This is a sort of compilation from Omega record which is triply “lost” – it’s a long forgotten Album  on a long forgotten label  …

It´s jazz, it´s easy listening, it´s  a real strange Album and … it´s beautiful !

The UK version of the US compilation titled “Bedside Companion For Playboys”

This entry is dedicated to all the unknowns muscians from this golden era of Jazz !

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Tracklist:
01. Sports Car Races 1.51
02. Dick Marx Quintet:  Mickey Mouse Theme (Dodd) 2.37
03. Andre Montero: Take The “A” Train (Strayhorn) 3.47
04. Inez Jones with The Oscar Moore Quintet: Dancing On The Ceiling (Rodgers/Hart) 1:55
05. The Hi-Lo’s with The Frank Comstock Orchestra: Island Of Desire (Meyer/Jones) 2.39
06. The Lighthouse All-Stars: Coop Salutes (Cooper) 5.43
07. Los Gatos Ritmos: Return To Paradise (Tiomkin/Washington) 2.14
08. The Bay Big Band:  Latin Heat (Bolero) (Ravel) 3.22
09. Ernestine Anderson with Dick Marx Quintet Limehouse: Limehouse Blues (Farber/Braham)  4.18
10. Brussels World’s Fair Orchestra:  Laura (Raksin/Mercer 3.50
11. The Bay Big Band: Daybreak (Grafe) 2.25
12. Oscar Moore + Leroy Vinnegar: Angel Eyes (Dennis/Brent) 2.25
13. The John Evans Group:  It Ain’t Necessarily So (Gershwin) 3.46
14, A Visit To A Hindu Monastery 0.37

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Glenn Miller Orchestra (directed by Buddy de Franco) – Recorded Live Royal Festival Hall London (1971)

frontcover1Boniface Ferdinand Leonard “Buddy” DeFranco (February 17, 1923 – December 24, 2014) was an American jazz clarinet player. One of few clarinetists playing bebop, DeFranco was described by critic Scott Yannow as the leading American jazz musician on his instrument from the 1940s until Eddie Daniels came to prominence in the 1980s.[1] In addition to his own work as a bandleader, DeFranco led the Glenn Miller Orchestra for almost a decade in the 1960s and ’70s.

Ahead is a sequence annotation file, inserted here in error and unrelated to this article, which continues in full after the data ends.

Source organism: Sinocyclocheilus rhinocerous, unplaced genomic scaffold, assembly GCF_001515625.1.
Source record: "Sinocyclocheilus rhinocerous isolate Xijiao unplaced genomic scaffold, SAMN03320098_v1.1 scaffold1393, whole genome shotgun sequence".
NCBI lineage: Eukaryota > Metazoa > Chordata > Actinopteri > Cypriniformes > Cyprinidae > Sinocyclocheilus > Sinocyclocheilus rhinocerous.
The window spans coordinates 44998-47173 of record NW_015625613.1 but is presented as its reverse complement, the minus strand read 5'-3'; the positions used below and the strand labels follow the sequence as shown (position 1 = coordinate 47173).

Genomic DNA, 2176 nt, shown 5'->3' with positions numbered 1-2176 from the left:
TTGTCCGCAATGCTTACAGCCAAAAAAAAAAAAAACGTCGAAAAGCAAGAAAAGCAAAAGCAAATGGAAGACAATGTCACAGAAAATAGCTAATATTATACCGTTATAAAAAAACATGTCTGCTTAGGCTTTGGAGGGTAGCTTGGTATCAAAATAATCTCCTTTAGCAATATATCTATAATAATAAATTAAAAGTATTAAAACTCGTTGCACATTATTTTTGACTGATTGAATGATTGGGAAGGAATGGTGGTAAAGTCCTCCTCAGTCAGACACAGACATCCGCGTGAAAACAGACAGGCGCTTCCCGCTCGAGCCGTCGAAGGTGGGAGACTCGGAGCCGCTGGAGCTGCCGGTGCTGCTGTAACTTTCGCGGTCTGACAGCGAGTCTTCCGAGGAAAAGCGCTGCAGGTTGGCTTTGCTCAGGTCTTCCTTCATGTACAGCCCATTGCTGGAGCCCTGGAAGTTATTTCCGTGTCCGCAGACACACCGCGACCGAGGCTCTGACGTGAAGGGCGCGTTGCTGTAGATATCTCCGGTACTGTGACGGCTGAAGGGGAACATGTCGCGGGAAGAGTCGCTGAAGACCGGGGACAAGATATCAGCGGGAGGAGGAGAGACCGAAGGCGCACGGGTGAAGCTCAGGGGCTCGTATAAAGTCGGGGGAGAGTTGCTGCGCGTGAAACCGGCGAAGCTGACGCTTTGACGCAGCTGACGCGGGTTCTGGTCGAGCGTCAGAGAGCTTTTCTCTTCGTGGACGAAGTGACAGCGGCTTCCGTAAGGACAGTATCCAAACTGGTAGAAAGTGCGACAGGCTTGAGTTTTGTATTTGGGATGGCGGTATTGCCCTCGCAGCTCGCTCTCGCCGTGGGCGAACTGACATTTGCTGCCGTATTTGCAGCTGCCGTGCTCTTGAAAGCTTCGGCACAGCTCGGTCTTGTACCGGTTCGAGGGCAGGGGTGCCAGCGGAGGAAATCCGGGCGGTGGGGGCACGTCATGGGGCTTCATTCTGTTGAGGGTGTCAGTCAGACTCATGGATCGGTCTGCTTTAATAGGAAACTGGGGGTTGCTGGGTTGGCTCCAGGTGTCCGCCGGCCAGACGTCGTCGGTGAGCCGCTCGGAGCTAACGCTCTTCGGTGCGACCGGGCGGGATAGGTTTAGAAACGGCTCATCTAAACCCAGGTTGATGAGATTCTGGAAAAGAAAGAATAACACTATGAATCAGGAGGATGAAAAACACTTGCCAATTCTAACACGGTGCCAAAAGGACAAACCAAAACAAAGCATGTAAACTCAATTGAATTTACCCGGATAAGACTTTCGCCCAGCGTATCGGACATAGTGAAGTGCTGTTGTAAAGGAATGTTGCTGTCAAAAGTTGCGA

Born in Camden, New Jersey, DeFranco was raised in South Philadelphia. He was playing the clarinet by the time he was 9 years old and within five years had won a national Tommy Dorsey[2] swing contest.
He began his professional career just as swing music and big bands—many of which were led by clarinetists like Artie Shaw, and Benny Goodman—were in decline. While most jazz clarinet players did not adapt to this change, DeFranco successfully continued to play clarinet exclusively, and was one of the few bebop clarinetists.
In 1950, DeFranco spent a year with Count Basie’s Septet. He then led a small combo in the early 1950s which included pianist Sonny Clark and guitarist Tal Farlow. In this period, DeFranco recorded for MGM, Norgran and Verve; the latter two labels were owned by Norman Granz.
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During the years 1960-64, DeFranco released four innovative quartet albums as co-leader with the accordionist Tommy Gumina.
He was bandleader of the Glenn Miller Orchestra from 1966 to 1974, under the name, “The World Famous Glenn Miller Orchestra, Directed By Buddy DeFranco”. He also performed with Gene Krupa, Charlie Barnet, Art Tatum, Oscar Peterson, Billie Holiday and many others, and released dozens of albums as a leader.
DeFranco died in Panama City, Florida at the age of 91 (by wikipedia)
As far as I know, this Album was never released as Cd …
So enjoy another sentimental, listen to this brilliant Big Band Sound … ad you´ll hear some magic moments and much more !
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Personnel:
Bob Crea (saxophone, cornet)
Danny D’Imperio (drums)
Buddy de Franco (clarinet)
Bobby Hackett (trumpet, cornet)
Pat LaBarbera (Saxophone)